Blade Runner 2049 is a sequel to Blade Runner, based on the Philip K. Dick science fiction novel, Do Androids Dream of Electric Sheep? The original film, starring Harrison Ford, was a box office failure, which redeemed itself over time as the slow-burning dark horse sci-fi saga recovered as a rental and developed a cult following. Now in an age where original ideas make way for reboots and remakes, Ridley Scott’s world of Blade Runner has been given new life with Ryan Gosling under the spotlight and acclaimed director Denis Villeneuve at the helm.
Villeneuve’s film credits and track record are impressive, including: Prisoners, Enemy, Incendies, Sicario and most recently Arrival. A master of suspense films with darker themes, it must have been a relief for Blade Runner fans when he was attached to the sequel. While Ridley Scott has ventured into the land of sequels, his most recent attempts to resurrect the Alien franchise, have been met with mixed reviews and moderate success.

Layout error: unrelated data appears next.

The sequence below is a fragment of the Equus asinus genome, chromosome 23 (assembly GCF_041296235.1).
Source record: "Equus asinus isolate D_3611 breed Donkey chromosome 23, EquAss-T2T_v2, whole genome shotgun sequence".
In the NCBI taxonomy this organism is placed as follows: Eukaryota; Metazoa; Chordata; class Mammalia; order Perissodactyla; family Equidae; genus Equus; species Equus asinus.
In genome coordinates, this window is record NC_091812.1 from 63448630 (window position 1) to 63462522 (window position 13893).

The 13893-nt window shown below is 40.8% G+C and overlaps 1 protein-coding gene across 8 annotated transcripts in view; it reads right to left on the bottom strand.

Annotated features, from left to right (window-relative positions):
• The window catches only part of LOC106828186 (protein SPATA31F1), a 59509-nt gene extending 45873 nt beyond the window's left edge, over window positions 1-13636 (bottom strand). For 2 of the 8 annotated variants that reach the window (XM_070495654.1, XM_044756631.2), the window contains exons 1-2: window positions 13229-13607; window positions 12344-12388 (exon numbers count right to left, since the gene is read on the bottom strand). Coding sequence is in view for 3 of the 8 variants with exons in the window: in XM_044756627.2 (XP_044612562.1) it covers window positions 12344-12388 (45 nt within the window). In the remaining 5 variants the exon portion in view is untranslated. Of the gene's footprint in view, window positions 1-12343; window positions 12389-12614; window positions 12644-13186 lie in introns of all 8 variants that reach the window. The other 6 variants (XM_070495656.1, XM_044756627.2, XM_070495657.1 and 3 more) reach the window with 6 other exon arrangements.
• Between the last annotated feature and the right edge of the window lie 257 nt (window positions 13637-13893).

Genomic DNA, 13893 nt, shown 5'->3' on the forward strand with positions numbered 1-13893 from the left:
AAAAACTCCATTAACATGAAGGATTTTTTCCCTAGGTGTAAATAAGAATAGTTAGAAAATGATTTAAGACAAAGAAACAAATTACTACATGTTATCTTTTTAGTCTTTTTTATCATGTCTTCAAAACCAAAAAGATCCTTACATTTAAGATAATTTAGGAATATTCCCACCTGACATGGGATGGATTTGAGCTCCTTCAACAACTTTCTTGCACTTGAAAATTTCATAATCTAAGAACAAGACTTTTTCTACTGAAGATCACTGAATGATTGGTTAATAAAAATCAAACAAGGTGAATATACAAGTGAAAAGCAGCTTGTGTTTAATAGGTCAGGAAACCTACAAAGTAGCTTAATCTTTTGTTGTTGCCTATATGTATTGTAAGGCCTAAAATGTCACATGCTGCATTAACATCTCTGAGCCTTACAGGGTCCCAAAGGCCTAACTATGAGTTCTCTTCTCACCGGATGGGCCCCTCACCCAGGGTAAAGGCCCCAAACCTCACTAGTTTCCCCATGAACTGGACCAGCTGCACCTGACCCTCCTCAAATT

The brooding sequel picks up 30 years after the events of the first film, when an LAPD Officer and blade runner named K discovers a long buried secret, which prompts him to track down former blade runner, Rick Deckard. Harping on elements from the original Blade Runner, we have a science fiction mystery thriller that taps into themes around memory, what constitutes the human experience and slavery as expressed in Cloud Atlas, Ghost in the Shell and The Matrix. It traverses a curious yet frustrating narrative terrain as the meandering investigation eventually unveils all the players and finds its true North. Yet, the duration of the journey is almost justified on sensory experience alone.